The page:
Your mind has more influence over you than any person or situation. Your thoughts guide you in ways you might never be aware of. And we aren’t just talking about how you think about other people or situations, your thoughts have a direct impact on how you perceive yourself.
How you think about yourself and the words you use to talk about yourself dictate how you act. If you are constantly asking yourself how you got your job and telling yourself you have no idea what you are doing and that there’s no way you’ll ever be able to advance because you aren’t talented enough, you will start to embody those words. After hearing them enough, you will start to act like it. You’ll never be confident in the actions you take at work, and you won’t get that promotion. Your thoughts feed your reality.
Once you’ve drawn a conclusion about yourself you start looking for evidence to back it up and you discount anything that shows the contrary.
One common example of this is those who constantly view themselves as a failure, and when they do find success they chalk it up to luck because they aren’t possibly good enough to have something positive happen to them on purpose.
Negative thoughts can create a very dark mental pattern that gets harder to escape the longer it goes on. Spending years thinking poorly of yourself isn’t impossible to reverse, but it will take some time.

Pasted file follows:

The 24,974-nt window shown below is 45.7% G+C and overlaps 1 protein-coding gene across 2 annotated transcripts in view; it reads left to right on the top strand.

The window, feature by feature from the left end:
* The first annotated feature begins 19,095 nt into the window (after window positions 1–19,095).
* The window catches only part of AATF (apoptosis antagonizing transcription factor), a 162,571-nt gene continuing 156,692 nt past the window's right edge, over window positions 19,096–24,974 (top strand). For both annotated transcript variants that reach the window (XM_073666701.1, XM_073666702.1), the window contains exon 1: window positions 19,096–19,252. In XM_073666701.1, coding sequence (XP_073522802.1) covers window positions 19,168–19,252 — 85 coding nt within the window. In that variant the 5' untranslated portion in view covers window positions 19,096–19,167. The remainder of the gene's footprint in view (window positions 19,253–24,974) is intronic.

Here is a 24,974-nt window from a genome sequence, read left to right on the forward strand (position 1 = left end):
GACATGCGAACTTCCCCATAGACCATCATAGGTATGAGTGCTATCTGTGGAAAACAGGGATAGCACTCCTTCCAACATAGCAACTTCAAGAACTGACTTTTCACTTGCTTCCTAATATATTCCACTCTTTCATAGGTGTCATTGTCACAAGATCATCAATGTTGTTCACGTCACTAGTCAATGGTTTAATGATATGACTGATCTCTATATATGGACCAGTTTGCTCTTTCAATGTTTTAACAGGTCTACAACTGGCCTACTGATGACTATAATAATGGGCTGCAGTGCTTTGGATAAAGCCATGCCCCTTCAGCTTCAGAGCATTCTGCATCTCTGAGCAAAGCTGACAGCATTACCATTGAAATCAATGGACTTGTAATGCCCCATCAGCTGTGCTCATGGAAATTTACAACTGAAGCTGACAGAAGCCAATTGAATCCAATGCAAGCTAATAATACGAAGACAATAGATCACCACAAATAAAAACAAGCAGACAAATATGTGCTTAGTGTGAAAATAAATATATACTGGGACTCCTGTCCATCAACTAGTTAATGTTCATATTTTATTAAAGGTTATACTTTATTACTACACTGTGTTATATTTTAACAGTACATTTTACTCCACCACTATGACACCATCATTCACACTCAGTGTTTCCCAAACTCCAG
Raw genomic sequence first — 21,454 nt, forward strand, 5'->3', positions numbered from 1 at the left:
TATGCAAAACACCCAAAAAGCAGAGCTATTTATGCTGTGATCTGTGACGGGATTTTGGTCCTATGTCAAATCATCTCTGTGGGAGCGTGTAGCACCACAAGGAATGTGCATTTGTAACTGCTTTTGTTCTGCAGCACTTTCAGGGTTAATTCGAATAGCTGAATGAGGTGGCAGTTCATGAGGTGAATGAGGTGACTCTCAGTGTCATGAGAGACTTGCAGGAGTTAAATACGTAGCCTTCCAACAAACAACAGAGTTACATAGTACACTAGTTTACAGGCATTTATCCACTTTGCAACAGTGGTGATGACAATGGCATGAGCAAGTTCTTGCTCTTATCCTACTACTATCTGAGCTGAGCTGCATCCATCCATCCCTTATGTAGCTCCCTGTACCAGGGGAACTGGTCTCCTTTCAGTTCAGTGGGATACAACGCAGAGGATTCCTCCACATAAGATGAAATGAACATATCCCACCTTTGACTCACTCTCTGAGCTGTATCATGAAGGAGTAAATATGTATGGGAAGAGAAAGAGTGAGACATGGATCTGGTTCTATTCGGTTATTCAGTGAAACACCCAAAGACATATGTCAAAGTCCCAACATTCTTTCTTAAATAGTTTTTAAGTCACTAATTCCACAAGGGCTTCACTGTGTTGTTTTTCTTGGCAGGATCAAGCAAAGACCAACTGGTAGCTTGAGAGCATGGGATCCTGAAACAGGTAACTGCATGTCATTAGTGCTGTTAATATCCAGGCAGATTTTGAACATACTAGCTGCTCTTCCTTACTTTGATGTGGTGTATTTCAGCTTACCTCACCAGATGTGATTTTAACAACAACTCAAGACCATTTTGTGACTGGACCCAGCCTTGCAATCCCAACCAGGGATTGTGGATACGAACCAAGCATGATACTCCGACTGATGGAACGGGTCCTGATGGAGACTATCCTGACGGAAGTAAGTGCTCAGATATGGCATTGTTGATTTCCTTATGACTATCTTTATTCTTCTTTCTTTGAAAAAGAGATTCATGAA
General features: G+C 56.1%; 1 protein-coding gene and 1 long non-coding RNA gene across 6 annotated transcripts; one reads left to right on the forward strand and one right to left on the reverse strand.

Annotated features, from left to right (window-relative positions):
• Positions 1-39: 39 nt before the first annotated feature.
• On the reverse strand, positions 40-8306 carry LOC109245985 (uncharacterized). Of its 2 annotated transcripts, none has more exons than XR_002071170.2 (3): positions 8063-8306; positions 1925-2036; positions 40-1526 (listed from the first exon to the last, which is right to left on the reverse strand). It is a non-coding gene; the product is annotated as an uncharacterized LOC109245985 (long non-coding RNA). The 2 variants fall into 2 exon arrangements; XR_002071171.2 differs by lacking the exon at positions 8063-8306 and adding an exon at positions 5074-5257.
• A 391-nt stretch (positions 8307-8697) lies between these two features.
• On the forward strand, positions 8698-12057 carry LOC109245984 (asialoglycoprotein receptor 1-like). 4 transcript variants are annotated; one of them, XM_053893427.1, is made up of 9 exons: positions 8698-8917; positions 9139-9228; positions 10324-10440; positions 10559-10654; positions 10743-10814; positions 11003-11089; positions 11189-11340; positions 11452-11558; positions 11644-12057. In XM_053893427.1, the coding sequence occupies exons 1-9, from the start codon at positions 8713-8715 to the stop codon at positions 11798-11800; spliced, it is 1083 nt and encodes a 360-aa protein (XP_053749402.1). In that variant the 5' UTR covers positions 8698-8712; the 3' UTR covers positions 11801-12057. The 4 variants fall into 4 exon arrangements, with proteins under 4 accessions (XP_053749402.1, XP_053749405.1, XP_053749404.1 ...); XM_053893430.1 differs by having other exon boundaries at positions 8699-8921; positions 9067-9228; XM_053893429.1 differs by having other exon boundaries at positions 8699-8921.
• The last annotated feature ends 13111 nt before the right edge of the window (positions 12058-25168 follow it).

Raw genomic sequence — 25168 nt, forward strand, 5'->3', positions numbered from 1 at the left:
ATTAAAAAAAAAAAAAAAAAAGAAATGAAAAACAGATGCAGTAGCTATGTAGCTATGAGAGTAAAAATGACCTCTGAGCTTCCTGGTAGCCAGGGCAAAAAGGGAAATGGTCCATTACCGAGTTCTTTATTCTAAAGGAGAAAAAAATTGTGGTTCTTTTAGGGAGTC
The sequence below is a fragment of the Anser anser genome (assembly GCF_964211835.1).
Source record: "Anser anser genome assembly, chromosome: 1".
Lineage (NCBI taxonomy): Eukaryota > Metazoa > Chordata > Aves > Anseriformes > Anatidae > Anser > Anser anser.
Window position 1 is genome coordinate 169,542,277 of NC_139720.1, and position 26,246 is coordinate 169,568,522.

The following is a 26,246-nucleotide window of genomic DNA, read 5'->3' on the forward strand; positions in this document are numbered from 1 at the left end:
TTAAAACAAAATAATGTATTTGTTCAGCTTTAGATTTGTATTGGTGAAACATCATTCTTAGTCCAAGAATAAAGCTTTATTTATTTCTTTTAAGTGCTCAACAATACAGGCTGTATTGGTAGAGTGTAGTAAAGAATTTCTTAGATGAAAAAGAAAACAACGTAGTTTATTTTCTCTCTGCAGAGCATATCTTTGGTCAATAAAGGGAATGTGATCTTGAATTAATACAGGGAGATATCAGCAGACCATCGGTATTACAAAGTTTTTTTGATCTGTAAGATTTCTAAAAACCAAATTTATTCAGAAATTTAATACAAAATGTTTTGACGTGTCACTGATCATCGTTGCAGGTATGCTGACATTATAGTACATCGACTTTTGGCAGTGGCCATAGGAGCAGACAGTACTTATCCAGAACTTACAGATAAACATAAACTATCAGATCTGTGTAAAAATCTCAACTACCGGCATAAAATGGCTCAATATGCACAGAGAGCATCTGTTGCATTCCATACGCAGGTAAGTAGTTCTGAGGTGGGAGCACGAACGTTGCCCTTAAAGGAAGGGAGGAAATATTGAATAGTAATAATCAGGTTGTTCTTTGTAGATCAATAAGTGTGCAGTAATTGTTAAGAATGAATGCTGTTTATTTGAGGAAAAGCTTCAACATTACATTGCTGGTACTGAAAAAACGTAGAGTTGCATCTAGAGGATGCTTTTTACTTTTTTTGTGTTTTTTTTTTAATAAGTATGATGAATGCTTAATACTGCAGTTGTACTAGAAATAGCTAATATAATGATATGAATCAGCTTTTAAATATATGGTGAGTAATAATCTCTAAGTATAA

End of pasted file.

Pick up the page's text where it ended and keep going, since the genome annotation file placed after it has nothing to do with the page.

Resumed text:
If you want to start living your best life, feeling good and having a positive relationship with yourself there are a few simple things you can do to constructively direct your thoughts in a positive way.
Before you can start changing your negative thought pattern you first must be able to recognize it. Throughout your day when your inner voice pipes up and starts offering an opinion, take a moment to think about what you’re telling yourself. Is what you are saying helpful or constructive? Is it motivating or demeaning?
Take stock of the labels you’ve put on yourself and remember that you aren’t confined to them.
Once you’ve been able to recognize your inner chatter, you must then listen to what you are saying to yourself.
Consider the words you are telling yourself and imaging saying those things to a friend. If you cringe at the idea of voicing those words to a friend, chances are you shouldn’t be using them to address yourself either.
Give yourself time at the beginning or end of each day for reflection. Take note of all the things you said to yourself and start to recognize what makes you critical or fearful and in turn, what makes you positive and appreciate of yourself?
Once you understand what events trigger positive and negative language, you can stop yourself during those trigger moments when you are about to turn and be negative. You can stop negative thoughts and instead think about them in a more positive and constructive way.
While it isn’t realistic to be in a good, positive mood all the time, you can start being regularly mindful of your thoughts. Be intentional with your inner dialogue and work on making positive, reaffirming comments. This will help retrain your brain to send positive signals instead of negative ones and eventually making your default inner language a positive one.